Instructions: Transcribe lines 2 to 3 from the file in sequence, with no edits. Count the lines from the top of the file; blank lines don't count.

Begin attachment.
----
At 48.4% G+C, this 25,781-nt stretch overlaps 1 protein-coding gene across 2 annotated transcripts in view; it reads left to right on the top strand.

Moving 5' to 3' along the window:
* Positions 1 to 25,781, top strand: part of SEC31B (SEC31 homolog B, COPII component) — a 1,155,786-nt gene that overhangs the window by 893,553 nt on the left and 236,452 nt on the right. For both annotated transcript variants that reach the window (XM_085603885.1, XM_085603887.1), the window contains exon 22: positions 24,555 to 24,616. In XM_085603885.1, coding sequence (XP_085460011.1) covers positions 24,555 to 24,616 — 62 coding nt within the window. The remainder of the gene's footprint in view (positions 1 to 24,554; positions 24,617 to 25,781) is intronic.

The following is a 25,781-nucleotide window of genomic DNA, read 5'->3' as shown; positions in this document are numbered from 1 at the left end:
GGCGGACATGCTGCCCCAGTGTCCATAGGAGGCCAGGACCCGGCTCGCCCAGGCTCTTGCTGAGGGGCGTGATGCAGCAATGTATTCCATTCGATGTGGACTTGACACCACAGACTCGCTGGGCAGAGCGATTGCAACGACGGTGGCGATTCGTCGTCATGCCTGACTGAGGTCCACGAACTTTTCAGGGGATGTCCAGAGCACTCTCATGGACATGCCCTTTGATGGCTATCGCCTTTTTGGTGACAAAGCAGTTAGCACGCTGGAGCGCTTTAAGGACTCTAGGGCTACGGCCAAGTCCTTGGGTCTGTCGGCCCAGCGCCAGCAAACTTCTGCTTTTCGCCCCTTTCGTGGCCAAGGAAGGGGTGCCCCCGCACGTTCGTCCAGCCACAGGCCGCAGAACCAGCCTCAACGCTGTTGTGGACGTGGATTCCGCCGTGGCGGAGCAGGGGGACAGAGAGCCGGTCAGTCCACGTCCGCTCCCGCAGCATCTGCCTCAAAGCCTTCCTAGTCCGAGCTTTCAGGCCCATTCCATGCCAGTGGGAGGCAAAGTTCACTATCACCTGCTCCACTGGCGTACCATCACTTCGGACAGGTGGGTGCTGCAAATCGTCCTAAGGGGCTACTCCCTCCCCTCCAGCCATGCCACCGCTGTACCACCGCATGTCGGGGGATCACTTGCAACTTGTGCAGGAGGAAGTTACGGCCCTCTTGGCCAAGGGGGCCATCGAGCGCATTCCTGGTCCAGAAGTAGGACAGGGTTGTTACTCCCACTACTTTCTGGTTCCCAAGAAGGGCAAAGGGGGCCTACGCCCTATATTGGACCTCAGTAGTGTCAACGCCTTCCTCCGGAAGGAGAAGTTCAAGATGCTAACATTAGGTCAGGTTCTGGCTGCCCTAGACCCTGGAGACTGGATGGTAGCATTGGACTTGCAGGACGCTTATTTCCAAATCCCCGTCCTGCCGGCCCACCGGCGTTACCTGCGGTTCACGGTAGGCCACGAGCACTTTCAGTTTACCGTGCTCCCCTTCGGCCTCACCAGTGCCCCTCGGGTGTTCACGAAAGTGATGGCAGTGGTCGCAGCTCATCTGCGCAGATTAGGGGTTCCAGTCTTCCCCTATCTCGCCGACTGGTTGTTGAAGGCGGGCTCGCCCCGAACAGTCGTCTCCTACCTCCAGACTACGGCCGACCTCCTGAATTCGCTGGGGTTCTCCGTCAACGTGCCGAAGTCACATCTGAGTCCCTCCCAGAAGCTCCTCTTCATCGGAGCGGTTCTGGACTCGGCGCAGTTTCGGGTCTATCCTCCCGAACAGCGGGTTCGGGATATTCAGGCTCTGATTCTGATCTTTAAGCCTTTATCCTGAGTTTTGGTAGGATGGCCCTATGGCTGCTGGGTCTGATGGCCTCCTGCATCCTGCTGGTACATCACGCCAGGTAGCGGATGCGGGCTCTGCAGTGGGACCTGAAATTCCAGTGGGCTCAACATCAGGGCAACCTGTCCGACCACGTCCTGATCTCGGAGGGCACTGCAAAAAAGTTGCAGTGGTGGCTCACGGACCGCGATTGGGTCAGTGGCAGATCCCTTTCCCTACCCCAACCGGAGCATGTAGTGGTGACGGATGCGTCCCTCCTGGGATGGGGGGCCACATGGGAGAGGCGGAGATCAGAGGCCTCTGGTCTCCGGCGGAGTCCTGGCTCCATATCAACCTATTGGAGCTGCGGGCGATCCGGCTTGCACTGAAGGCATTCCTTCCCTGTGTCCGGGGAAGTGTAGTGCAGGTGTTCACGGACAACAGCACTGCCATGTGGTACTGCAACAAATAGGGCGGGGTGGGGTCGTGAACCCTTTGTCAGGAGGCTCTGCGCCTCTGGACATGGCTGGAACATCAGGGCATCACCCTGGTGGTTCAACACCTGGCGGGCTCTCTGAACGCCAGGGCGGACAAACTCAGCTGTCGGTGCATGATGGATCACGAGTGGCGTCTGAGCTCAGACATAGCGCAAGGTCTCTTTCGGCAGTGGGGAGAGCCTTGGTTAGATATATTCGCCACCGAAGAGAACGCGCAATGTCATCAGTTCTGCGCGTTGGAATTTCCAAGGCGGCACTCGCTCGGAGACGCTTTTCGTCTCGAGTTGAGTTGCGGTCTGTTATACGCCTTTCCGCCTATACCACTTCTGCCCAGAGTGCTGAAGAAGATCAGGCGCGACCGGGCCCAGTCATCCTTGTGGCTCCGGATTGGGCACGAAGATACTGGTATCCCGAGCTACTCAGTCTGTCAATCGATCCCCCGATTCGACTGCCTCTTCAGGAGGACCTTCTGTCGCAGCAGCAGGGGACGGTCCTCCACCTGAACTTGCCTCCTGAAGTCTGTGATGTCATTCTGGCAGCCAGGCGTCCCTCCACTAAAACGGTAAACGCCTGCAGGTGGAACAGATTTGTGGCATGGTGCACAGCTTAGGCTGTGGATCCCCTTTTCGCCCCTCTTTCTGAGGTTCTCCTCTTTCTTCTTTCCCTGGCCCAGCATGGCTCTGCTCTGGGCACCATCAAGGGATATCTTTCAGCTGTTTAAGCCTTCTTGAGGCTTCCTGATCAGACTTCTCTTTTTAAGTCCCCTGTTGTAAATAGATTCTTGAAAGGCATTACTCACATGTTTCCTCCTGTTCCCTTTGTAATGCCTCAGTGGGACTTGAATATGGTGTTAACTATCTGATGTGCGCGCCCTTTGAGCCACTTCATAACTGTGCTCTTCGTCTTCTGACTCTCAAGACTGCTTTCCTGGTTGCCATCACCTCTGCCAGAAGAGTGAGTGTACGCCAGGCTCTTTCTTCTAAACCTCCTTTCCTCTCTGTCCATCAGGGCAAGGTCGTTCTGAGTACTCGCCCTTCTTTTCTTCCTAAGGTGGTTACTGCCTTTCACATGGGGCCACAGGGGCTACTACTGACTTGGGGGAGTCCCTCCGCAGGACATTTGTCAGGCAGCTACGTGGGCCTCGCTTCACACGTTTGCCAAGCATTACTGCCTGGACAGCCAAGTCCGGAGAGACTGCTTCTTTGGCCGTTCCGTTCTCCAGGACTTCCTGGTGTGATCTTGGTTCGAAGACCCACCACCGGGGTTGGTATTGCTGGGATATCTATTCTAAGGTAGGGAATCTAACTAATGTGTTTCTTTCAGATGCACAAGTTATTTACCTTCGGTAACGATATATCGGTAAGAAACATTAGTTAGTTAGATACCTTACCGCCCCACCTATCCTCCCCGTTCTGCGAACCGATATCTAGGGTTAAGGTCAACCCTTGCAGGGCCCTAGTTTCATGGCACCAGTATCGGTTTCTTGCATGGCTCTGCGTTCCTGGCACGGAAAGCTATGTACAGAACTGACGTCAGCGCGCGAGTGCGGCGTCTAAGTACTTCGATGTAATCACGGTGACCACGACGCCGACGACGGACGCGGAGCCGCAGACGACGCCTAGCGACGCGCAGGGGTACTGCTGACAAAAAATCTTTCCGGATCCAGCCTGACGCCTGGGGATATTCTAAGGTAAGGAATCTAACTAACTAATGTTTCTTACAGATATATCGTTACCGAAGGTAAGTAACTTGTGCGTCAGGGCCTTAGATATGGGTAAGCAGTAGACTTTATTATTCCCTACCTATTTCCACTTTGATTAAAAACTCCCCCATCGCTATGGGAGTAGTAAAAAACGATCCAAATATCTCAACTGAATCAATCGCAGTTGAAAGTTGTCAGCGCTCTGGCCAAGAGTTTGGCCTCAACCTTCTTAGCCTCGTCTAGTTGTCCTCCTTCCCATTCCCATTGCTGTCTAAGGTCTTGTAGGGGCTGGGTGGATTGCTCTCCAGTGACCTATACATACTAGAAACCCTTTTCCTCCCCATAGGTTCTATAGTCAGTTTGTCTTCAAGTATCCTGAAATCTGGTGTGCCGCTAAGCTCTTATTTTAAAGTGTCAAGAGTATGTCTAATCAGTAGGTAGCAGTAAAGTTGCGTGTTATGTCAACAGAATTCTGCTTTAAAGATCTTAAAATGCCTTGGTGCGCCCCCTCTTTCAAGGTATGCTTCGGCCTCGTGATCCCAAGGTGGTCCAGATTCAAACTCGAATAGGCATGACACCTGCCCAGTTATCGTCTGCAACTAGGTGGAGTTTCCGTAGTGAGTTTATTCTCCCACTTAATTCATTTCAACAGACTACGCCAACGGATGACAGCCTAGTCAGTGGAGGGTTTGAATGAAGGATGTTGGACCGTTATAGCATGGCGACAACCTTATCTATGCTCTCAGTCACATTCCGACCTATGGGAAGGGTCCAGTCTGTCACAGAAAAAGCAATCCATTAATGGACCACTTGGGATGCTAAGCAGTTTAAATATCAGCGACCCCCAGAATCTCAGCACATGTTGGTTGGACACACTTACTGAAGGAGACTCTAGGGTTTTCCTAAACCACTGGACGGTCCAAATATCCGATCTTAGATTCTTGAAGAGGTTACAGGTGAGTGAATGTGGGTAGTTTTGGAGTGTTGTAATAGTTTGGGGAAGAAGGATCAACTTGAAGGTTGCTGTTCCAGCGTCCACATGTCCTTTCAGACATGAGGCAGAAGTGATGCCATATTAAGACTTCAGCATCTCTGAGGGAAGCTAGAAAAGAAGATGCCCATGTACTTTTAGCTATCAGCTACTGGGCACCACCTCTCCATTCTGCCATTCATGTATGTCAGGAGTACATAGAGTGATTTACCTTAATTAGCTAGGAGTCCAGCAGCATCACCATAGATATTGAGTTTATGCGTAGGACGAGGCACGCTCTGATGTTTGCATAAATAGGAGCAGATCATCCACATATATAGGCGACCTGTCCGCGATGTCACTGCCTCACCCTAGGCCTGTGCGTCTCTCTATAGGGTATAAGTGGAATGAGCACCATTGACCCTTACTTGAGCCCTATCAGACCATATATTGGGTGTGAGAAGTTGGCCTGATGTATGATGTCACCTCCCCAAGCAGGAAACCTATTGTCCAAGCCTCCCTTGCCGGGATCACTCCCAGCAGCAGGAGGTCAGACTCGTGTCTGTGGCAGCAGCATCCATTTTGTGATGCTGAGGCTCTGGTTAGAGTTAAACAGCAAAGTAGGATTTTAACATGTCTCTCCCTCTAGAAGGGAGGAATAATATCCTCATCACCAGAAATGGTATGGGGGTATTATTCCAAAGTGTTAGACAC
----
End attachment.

Moving 5' to 3' along the window:
* Positions 1 to 25,781, top strand: part of SEC31B (SEC31 homolog B, COPII component) — a 1,155,786-nt gene that overhangs the window by 893,553 nt on the left and 236,452 nt on the right. For both annotated transcript variants that reach the window (XM_085603885.1, XM_085603887.1), the window contains exon 22: positions 24,555 to 24,616. In XM_085603885.1, coding sequence (XP_085460011.1) covers positions 24,555 to 24,616 — 62 coding nt within the window. The remainder of the gene's footprint in view (positions 1 to 24,554; positions 24,617 to 25,781) is intronic.